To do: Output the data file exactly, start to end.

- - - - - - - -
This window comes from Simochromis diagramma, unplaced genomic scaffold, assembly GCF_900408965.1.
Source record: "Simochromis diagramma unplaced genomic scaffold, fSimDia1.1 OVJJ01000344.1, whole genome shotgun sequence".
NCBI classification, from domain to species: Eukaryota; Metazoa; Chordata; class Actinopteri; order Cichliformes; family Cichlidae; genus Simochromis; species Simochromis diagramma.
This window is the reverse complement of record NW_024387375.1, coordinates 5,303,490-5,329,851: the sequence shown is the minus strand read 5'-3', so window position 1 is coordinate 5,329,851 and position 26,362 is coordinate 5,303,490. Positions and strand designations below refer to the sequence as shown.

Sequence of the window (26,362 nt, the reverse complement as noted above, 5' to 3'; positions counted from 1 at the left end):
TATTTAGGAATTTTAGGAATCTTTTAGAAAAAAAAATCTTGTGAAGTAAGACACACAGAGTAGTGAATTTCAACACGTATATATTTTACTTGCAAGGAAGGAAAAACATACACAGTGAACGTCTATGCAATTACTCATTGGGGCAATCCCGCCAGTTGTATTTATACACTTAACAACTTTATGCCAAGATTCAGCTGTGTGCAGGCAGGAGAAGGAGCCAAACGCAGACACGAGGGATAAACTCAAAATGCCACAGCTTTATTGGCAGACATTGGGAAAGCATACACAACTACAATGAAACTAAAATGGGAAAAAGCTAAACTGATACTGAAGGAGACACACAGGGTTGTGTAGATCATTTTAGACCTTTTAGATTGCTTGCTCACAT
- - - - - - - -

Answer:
This window comes from Simochromis diagramma, unplaced genomic scaffold, assembly GCF_900408965.1.
Source record: "Simochromis diagramma unplaced genomic scaffold, fSimDia1.1 OVJJ01000344.1, whole genome shotgun sequence".
NCBI classification, from domain to species: Eukaryota; Metazoa; Chordata; class Actinopteri; order Cichliformes; family Cichlidae; genus Simochromis; species Simochromis diagramma.
This window is the reverse complement of record NW_024387375.1, coordinates 5,303,490-5,329,851: the sequence shown is the minus strand read 5'-3', so window position 1 is coordinate 5,329,851 and position 26,362 is coordinate 5,303,490. Positions and strand designations below refer to the sequence as shown.

Sequence of the window (26,362 nt, the reverse complement as noted above, 5' to 3'; positions counted from 1 at the left end):
TATTTAGGAATTTTAGGAATCTTTTAGAAAAAAAAATCTTGTGAAGTAAGACACACAGAGTAGTGAATTTCAACACGTATATATTTTACTTGCAAGGAAGGAAAAACATACACAGTGAACGTCTATGCAATTACTCATTGGGGCAATCCCGCCAGTTGTATTTATACACTTAACAACTTTATGCCAAGATTCAGCTGTGTGCAGGCAGGAGAAGGAGCCAAACGCAGACACGAGGGATAAACTCAAAATGCCACAGCTTTATTGGCAGACATTGGGAAAGCATACACAACTACAATGAAACTAAAATGGGAAAAAGCTAAACTGATACTGAAGGAGACACACAGGGTTGTGTAGATCATTTTAGACCTTTTAGATTGCTTGCTCACAT